Better weather on day three. Cheutmal Bay, an hour’s drive, our flats boat on a trailer, from Costa Maya. Carlos today. Some wind, nothing serious. After a short boat ride through the bay, we’re at spectacular bonefish flats. Jarrett’s up first. Again. Carlos poles the boat effortlessly. “Bonefish, a nice one, 11 o’clock,” says Carlos. Jarrett’s cast is perfection personified. Fish to hand, and we’re off for another memorable day, fishing from the boat some of the time and wading some of the time. We agree that the Cheutmal Bay bonefish—averaging somewhere around three pounds–are bigger than the ones we’ve caught in Belize on earlier trips. We see permit, but don’t get a shot. Mid-afternoon and Carlos spots maybe 20 to 30 tarpon, all schooled up. We ease up to them and both get clean shots. They swirl around, take off, then come back. Visibility is unbelievable. Jarrett hooks up briefly, and they finally spook. Alas. We finish the day wading, pursuing tailing bonefish that are eager to take just about any fly that lands close to them.

Carlos again on day four. Eric, the co-owner with Carlos, decides he will fish with David as his guide in a second flats boat. Back to Cheutmal Bay. The motor on Eric’s boat decides to be contrary. Starts okay, but chokes down. A bump. David works on clearing the lines of air, water, debris or whatever. At length, Carlos and David are both working on it. Now it’s looking more like a wart. Finally, the lines get cleared and the motor hums. We peel off with Carlos and head to bonefish water. As we’re having lunchtime sandwiches, Carlos eyes a distant panga headed our way. Nothing alarming. Just odd that it’s coming straight toward us. Turns out to be park rangers, attached to Bacalar Chico National Park & Marine Reserve, the phenomenal national treasure just across the border in Belize. Carlos was born in Belize, is naturalized in Mexico. As a Belizean—and for that reason alone—he’s allowed to take clients into “the Park,” as it’s usually called. To guides in the know, the park offers some of the world’s finest salt-water fishing.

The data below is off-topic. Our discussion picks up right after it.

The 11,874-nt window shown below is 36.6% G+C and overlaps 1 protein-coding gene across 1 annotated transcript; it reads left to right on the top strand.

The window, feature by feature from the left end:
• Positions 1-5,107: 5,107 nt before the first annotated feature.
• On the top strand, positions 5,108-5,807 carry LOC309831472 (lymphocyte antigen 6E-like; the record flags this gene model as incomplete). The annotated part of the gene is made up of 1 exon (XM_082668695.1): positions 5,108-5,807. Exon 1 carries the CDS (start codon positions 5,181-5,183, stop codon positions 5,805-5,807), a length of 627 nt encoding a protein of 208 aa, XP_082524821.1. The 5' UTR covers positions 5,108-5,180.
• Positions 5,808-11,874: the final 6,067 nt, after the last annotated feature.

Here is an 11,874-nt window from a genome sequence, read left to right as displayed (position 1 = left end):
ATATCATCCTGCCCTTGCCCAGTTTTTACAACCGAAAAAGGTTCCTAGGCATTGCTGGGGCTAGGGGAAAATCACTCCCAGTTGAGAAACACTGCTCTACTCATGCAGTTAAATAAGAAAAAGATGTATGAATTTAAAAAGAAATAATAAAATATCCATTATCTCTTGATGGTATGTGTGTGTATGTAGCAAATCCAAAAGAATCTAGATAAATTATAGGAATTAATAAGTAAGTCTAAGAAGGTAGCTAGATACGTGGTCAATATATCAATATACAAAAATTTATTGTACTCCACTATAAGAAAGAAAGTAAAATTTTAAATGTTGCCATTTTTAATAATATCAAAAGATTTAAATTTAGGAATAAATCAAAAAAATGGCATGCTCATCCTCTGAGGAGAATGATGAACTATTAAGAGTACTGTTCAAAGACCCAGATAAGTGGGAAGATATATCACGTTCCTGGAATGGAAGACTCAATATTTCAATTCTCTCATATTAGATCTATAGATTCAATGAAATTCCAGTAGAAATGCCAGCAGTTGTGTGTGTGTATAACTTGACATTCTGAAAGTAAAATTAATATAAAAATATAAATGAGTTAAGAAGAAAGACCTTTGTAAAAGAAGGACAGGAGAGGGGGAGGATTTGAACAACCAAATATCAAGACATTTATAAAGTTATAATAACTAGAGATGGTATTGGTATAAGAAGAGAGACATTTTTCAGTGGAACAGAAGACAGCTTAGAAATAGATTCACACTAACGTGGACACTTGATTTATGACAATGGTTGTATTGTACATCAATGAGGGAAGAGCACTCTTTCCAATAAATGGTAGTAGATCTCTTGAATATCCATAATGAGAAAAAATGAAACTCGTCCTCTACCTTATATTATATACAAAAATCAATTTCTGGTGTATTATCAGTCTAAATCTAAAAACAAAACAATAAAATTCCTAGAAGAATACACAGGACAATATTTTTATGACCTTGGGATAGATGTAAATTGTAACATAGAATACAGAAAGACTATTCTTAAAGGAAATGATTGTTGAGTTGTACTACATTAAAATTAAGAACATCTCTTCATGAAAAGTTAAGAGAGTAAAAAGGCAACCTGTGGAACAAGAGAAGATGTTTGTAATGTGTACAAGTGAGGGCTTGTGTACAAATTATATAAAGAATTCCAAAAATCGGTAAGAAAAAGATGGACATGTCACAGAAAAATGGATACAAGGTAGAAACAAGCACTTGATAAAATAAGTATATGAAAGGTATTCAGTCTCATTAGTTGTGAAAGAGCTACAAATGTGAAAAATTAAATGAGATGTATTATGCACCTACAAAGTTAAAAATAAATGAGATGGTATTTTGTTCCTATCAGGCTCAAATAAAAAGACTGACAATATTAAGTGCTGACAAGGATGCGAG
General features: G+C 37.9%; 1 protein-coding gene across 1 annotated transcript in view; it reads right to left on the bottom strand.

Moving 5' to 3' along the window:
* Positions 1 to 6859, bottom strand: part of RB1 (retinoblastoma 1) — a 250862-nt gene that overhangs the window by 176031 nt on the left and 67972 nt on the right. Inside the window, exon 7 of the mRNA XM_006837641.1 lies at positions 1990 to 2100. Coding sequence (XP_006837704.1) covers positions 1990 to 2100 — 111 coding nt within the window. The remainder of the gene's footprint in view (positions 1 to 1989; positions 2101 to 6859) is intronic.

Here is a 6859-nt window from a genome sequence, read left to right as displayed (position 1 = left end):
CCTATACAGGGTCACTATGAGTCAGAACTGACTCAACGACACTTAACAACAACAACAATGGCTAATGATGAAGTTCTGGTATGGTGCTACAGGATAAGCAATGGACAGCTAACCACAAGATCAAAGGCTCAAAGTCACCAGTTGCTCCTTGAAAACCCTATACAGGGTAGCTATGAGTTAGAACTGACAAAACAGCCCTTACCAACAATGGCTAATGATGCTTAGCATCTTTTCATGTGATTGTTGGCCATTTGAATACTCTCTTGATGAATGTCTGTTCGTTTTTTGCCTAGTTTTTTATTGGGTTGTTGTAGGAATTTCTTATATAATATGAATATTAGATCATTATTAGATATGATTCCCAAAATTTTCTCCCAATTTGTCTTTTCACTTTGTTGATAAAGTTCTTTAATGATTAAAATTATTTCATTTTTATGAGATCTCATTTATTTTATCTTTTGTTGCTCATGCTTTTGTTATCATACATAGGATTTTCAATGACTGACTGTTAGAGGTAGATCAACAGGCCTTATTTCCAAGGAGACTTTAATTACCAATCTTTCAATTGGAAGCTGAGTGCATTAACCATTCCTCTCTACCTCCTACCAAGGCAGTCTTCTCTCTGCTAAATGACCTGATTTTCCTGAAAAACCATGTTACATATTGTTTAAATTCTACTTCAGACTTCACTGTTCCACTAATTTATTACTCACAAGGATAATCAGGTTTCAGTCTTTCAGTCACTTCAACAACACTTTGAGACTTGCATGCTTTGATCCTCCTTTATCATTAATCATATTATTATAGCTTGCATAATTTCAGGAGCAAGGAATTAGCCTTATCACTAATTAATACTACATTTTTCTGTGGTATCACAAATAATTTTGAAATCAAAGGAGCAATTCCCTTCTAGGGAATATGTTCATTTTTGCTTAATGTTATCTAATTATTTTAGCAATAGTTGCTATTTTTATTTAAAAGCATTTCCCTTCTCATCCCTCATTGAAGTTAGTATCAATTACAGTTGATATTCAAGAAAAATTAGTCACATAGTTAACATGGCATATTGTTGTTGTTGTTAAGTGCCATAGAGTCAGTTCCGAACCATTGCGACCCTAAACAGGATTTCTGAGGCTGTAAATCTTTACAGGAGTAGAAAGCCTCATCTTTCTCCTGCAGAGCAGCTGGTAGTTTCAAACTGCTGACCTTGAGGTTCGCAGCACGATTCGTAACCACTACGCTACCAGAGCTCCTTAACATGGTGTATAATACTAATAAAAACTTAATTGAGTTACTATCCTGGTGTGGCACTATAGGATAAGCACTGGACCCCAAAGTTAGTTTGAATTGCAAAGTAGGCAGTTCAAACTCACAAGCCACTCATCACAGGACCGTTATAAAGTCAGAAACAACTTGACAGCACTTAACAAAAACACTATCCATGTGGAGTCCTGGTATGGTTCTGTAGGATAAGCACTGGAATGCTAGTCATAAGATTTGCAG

Inside the park, almost immediately, we muscle our way through another mangrove tunnel. Quietly. “As soon as we’re in the open, look to your right,” says Carlos. Jarrett is up. Again. “They should be there,” Carlos adds. And they were. Man, were there ever. Maybe 20 of them, big rascals, lazing around—but a very, very long cast away—and behind a sort of mangrove tangle dam. Jarrett fires off a splendid cast, but it falls a bit short. The tarpon get nervous and start to move out. No matter. It’s a big park. A short time later, I’m up. “That cove,” Carlos says with a nod of his head. I shoot my best cast deep into the mangrove nook. Jarrett and Carlos grin and roll their eyes as the wind carries my fly another five feet, into the perfect spot. “Strip. Leave it. Strip. He’s on it…on it. He’s got it,” says Carlos. The water explodes and a tarpon of perhaps 25 pounds seems to gyrate in mid-air for an eternity. I try to bow, clumsily, and at the same time execute a solid strip set. Two more big jumps and it’s over. “S…,” I mutter again. “S….”